Dior does folklore in Ukrainian-themed Parisian couture | entertainment news


By THOMAS ADAMSON, AP Fashion Writer

PARIS (AP) – Images of traditional embroidery and floral paintings adorned the walls of Dior’s celebrity-laden catwalk tribute to Ukraine as the four-day couture week kicked off in Paris on Monday.

Ukrainian artist Olesia Trofymenko’s set was the starting point for designer Maria Grazia Chiuri, who returned to the atelier’s needle-and-thread workshop this season. Dior said the richly embroidery-oriented collection draws inspiration from Eastern European styles, which is also a message of cultural dialogue and support.

Haute couture is the centuries-old Parisian tradition of creating bespoke garments at exorbitant prices for the world’s richest women.

Here are some highlights of the fall-winter 2022 collections:

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A pared-down vibe welcomed guest stars like Naomi Watts and Sigourney Weaver in a perfumed annexe of the Left Bank Rodin Museum.

Dior’s celebrated atelier spurned its flash of sequins to put craftsmanship center stage this fall, presenting an organic display of earth-toned dresses with the occasional muted shimmer.

Whatever the display lacked in power, it made up for in impressive detail. Chiuri channeled the “Tree of Life,” the leitmotif in Trofymenko’s art, evoking roots and branches in long, loose, folksy robes—or in stiff, cropped, ethnic-looking jackets embroidered with silk and cotton threads and yarns .

Almost poetically, patchworks of bronze guipure braids on wide skirts gave the impression of shimmering morning dew.

Despite the precise execution, there was little that was new in the exhaustive 68 parts. At times, Chiuri seemed to hark back to the Renaissance styles that defined her tenure at Valentino from 2008 to 2016, like tight scoop necks, long royal gowns and flowing bishop’s sleeves.

Still, there were some standout looks, such as a fitted black dress with a white lace bib that resembled a rebellious nun.


Wide-brimmed hats hid the face in dusty, dappled light. Upper bodies peeked through while portions of the waist were slashed into a ribbed slip that resembled human flesh.

The house’s American designer, Daniel Roseberry, explored sensuality – and concealment – in a largely reflective performance that digressed towards the end.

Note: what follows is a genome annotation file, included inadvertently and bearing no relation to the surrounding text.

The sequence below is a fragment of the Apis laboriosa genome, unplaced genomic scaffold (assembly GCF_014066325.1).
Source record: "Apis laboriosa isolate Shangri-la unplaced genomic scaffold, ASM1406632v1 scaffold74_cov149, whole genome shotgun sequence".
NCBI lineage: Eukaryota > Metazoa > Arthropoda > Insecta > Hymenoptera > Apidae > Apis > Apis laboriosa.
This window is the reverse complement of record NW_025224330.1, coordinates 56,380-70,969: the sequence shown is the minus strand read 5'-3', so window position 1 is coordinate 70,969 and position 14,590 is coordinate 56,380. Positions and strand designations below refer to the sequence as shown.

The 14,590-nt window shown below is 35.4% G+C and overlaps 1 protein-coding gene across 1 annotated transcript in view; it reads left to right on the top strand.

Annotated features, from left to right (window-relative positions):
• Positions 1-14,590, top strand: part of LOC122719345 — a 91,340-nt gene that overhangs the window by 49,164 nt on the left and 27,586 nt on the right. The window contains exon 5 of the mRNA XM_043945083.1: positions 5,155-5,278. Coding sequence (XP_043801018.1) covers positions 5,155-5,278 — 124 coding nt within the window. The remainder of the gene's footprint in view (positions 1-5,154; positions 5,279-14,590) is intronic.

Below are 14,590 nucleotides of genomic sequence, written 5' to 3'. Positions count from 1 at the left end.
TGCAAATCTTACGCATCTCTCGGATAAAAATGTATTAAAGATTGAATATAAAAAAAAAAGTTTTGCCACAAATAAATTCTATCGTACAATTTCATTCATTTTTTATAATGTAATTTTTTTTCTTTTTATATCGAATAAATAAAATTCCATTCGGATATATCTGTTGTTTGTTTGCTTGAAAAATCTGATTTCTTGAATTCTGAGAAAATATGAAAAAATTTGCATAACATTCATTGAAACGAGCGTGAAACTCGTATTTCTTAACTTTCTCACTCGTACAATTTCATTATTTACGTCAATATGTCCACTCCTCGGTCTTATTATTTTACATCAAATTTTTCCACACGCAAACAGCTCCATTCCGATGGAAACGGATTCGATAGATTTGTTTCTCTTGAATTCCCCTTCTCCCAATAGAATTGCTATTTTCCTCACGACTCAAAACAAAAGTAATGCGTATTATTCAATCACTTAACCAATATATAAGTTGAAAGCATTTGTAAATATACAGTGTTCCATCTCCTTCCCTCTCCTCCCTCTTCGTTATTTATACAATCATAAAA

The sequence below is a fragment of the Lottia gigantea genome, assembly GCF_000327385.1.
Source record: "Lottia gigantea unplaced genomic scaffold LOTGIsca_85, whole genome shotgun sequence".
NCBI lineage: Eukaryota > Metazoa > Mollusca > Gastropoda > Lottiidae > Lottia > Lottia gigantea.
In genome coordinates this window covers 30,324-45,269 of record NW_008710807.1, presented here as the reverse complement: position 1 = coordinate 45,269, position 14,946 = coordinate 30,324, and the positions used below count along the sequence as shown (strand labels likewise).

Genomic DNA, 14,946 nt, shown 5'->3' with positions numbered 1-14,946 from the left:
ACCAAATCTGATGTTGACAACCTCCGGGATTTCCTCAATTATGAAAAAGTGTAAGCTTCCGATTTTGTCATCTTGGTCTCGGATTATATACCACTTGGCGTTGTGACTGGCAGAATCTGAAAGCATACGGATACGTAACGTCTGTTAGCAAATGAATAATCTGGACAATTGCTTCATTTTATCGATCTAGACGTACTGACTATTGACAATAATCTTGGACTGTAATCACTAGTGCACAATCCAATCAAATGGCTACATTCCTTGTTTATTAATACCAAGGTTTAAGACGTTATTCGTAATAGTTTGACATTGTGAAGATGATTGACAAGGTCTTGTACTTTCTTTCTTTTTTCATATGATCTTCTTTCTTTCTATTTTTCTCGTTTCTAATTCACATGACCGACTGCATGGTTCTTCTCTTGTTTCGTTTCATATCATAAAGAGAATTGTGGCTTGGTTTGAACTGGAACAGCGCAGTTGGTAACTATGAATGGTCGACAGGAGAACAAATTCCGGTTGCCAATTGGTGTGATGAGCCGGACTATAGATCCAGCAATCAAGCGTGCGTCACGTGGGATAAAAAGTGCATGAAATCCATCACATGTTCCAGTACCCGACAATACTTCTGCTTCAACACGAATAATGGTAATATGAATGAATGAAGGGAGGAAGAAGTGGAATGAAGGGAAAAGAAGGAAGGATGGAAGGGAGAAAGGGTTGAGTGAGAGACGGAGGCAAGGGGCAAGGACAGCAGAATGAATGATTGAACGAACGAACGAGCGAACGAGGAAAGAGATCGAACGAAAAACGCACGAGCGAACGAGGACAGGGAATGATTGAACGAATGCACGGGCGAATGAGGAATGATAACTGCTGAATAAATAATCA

The collection featured dark, archetypal couture. Voluminous satin skirts shot in all directions, reproducing the gravity-free feel of a Renaissance painting.

But there were also plenty of quirks in homage to the Italian house’s eccentric founder, Elsa Schiaparelli, whose heyday was between the two world wars.

Two huge earrings of golden grapes cascaded down to cover the bare-chested model’s nipples. A pair of whimsical, sculpted fabric breasts were centered in a quilted zigzag crop top.

According to company lore, Elsa Schiaparelli topped their list of the most famous French people in a 1948 poll. But they still couldn’t pronounce her name – the “sh” is hard, like in “school”.

Roseberry is well on her way to making the house famous again.

The Schiaparelli couture show was held at the Musee des Arts Decoratifs to celebrate a new retrospective at the museum celebrating the late, great couturier who invented the color shocking pink and courted the surrealist artists.

From July 6, the museum will be showing “Shocking! The Surreal Worlds of Elsa Schiaparelli” with 577 works including 212 pieces of clothing, alongside paintings, sculptures, jewellery, perfume bottles, ceramics, posters and photographs signed by her friends and collaborators, from Man Ray to Salvador Dali and Jean Cocteau.

The exhibition also traces her enduring legacy in fashion, showcasing her influence on designs by Yves Saint Laurent, Christian Lacroix, Azzedine Alaïa and John Galliano.

The Dutch prodigy’s collection was a futuristic spectacle — complete with winged shoes, dynamic silver vines and gravity-defying abstract ribbed silhouettes that one viewer compared to the Marvel Universe — albeit a sophisticated couture take.

Touted as “the first mixed reality runway experience of its kind,” guests were encouraged to have their mobile devices ready to capture the incredible details of the garments, which – in Van Herpen’s signature style – fuse fashion and art.

A bone-white creation took on an extra dimension when it was captured on video and slowed down: its cloak-like tendrils slowly whipped out in all directions like a sci-fi creature. This collection, the house said, fused the physical and the virtual. It succeeded.

There was something dreamy about the show. It started with the décor’s hanging golden flowers, strange white human sculptures and mesmerizing music. This was also reflected in fashion. Sheer white textured fabric swish created large tubular waves on the model’s body. It was like merging the cosmic, the organic, and the graphics of a computer game.

The show, titled Meta Morphism, was also a milestone for the award-winning couturier – marking the 15th anniversary of her eponymous fashion design house.

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